Ask A Scientist

How does sunlight help algae grow? 

Asked by: Kristen Fisher
School: Seton Catholic Middle School, Binghamton
Grade: 7
Teacher: Mr. Martinkovic
Hobbies/Interests: Soccer, drawing, hanging out with friends
Career Interest: Doctor or nurse for children with cancer

Answer from Douglas W. Green, EdD

Adjunct Lecturer, Binghamton University

Other: Former principal at Woodrow Wilson Elementary in Binghamton, NY
Research area: Leadership, Learning Theory and Social Media
Interests/hobbies: Playing my banjo, biking, golf and reading
Family: Daughter Lena, age 29, who works for the Teen Nickelodeon channel in Times Square, New York City  

Algae comes from the Latin word for seaweed. It's a general term for a large and diverse group of simple plants that vary in size from a single cell to seaweed plants 50 meters long. While scientists don't agree on how many different algae species there are, even low estimates exceed 100,000.

Due to their simplicity, scientists believe that algae were among the first plants to evolve on Earth, perhaps almost two billion years ago. Although some algae grow on snow and ice, most live in just about any body of water on Earth. 

Like other plants, algae make their own food from simple chemicals like carbon dioxide and water. We call them autotrophs. Animals that don't make their own food are called heterotrophs. Food production in plants takes place in structures inside their cells called chloroplasts. The chemical inside the chloroplasts that does the work is called chlorophyll. This is a large molecule that comes in several varieties that contain 60 to over 130 atoms.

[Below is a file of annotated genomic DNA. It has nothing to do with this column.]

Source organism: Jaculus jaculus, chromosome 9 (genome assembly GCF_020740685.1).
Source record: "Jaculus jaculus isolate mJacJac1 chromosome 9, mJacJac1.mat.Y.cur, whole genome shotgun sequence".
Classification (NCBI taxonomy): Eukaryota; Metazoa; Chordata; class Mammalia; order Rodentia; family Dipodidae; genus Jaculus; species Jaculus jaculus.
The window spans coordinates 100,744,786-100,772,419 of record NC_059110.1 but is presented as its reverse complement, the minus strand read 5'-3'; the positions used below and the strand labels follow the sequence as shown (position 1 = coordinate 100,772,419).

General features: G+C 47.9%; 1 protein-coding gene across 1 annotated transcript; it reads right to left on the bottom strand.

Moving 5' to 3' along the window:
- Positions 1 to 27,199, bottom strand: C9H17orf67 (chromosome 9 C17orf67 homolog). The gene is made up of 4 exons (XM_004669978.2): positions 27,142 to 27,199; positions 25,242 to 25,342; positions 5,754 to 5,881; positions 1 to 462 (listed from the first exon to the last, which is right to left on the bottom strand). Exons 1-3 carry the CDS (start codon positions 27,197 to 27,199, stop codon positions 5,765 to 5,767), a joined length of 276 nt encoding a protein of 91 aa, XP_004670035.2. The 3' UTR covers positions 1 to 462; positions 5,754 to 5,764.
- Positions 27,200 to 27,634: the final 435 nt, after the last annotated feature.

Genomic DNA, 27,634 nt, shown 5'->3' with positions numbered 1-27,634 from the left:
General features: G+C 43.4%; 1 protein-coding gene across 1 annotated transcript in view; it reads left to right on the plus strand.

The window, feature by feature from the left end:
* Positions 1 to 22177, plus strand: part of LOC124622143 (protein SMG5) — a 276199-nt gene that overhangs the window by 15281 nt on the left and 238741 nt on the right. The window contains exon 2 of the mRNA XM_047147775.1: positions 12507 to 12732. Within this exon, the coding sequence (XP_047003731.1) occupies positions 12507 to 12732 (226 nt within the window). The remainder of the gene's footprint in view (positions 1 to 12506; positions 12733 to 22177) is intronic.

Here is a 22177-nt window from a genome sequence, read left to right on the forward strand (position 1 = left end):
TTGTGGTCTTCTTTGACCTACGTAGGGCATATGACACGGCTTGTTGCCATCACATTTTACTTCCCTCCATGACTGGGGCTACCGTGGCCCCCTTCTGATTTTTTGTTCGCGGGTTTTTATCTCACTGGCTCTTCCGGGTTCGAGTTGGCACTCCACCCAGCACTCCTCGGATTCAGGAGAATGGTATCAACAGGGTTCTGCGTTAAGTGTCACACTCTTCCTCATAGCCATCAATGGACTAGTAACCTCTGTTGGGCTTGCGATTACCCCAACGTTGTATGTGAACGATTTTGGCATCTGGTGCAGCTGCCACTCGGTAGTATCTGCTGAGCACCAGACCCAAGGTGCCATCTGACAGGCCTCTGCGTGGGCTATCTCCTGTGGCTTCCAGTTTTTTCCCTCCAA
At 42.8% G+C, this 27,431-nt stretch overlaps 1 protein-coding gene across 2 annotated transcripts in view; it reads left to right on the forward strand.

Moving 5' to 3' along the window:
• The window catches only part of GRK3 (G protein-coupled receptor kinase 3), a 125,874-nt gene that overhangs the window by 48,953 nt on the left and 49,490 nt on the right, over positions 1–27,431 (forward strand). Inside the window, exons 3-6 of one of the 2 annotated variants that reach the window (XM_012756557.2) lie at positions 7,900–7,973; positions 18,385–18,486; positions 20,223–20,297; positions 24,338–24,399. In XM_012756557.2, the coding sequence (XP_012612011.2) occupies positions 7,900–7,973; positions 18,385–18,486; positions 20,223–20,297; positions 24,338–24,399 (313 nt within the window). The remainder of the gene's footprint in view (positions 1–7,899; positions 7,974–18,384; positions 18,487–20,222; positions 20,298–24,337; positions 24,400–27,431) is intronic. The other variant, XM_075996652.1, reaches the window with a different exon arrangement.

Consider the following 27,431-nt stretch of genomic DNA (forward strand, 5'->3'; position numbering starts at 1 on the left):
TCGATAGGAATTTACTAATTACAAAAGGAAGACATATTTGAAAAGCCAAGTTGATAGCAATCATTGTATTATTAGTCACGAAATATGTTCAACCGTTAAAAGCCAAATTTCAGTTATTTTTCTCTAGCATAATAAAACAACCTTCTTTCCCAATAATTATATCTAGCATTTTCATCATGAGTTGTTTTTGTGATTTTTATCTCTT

Chlorophyll needs energy to do its job. This is where light comes in. You can use artificial light, but in nature, algae uses sunlight. Light is composed of very small energy packets called photons. Chlorophyll molecules capture photons of light using their energy to rearrange smaller molecules into many substances that build more algae. The process is called photosynthesis.

The different kinds of chlorophyll use light photons in the red and blue range of the sun's rainbow of colors, so they reflect green photons. This is why most algae and other plants are green. If plants are not properly nourished, they don't produce enough chlorophyll and turn yellow. This makes chlorophyll a good green food coloring. Algae also finds its way into many foods and fuels, most notably the green wrappers for sushi rolls.

Chlorophyll also produces oxygen as a byproduct. This is good news for animals like us who need oxygen. In return, we produce carbon dioxide, which plants need to live and grow.

While algae are needed for the circle of life on earth, there are situations where it grows too fast. Overgrowths of algae called algal blooms are caused when excess fertilizer runs off from farms. When the algae dies and decays it depletes oxygen, causing animals in the water to die. Here is a link if you want to grow some algae at home:


Last Updated: 3/1/17